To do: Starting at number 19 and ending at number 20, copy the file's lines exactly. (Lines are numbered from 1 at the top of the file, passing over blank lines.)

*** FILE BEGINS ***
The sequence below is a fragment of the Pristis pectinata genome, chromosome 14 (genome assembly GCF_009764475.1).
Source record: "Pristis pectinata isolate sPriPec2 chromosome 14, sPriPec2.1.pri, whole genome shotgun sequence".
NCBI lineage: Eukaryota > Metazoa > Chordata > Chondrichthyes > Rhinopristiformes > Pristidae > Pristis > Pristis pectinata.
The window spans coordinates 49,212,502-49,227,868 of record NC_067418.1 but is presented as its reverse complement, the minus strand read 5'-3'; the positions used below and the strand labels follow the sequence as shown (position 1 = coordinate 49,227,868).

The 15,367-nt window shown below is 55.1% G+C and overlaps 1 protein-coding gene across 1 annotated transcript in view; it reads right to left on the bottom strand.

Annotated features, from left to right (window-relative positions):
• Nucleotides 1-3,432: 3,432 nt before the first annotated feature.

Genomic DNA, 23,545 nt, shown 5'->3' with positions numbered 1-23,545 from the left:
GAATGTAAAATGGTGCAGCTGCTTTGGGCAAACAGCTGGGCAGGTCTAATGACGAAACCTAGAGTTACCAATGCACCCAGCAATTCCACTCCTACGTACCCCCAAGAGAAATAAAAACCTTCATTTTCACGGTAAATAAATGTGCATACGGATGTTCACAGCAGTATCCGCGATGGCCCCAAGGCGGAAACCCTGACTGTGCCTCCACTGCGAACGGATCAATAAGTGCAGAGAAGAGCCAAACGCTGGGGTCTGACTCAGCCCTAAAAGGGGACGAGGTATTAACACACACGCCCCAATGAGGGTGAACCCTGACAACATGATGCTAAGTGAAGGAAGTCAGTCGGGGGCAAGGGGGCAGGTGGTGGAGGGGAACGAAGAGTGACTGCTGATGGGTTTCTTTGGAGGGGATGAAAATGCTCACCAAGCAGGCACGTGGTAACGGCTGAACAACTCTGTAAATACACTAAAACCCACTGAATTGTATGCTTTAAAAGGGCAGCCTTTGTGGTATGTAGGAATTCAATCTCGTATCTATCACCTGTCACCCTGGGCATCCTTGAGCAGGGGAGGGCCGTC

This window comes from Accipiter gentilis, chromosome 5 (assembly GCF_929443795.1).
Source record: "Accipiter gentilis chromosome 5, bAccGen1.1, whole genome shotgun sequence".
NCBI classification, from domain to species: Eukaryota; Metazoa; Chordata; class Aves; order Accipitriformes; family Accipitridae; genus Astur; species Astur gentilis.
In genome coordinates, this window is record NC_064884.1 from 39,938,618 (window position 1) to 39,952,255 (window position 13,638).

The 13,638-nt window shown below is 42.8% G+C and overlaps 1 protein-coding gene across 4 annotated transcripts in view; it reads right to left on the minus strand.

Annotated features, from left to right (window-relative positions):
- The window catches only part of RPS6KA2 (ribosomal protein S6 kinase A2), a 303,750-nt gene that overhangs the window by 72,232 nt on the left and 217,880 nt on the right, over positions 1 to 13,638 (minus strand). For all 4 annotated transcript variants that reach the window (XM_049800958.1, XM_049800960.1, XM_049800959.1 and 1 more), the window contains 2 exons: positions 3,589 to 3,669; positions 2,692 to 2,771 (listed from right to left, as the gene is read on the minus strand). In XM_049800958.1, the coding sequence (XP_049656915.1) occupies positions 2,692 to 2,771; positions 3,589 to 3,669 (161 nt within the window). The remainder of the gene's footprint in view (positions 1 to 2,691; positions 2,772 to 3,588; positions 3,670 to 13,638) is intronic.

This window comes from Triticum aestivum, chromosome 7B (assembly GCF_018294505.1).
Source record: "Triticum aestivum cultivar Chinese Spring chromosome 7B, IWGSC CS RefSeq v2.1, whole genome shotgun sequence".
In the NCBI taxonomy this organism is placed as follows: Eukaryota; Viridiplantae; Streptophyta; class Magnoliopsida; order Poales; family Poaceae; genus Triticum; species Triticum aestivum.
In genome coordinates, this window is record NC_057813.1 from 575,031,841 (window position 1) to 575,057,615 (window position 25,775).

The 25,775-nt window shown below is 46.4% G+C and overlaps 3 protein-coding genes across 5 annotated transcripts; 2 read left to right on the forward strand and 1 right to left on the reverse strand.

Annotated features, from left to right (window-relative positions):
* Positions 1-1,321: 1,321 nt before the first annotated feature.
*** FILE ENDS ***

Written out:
In the NCBI taxonomy this organism is placed as follows: Eukaryota; Viridiplantae; Streptophyta; class Magnoliopsida; order Poales; family Poaceae; genus Triticum; species Triticum aestivum.
In genome coordinates, this window is record NC_057813.1 from 575,031,841 (window position 1) to 575,057,615 (window position 25,775).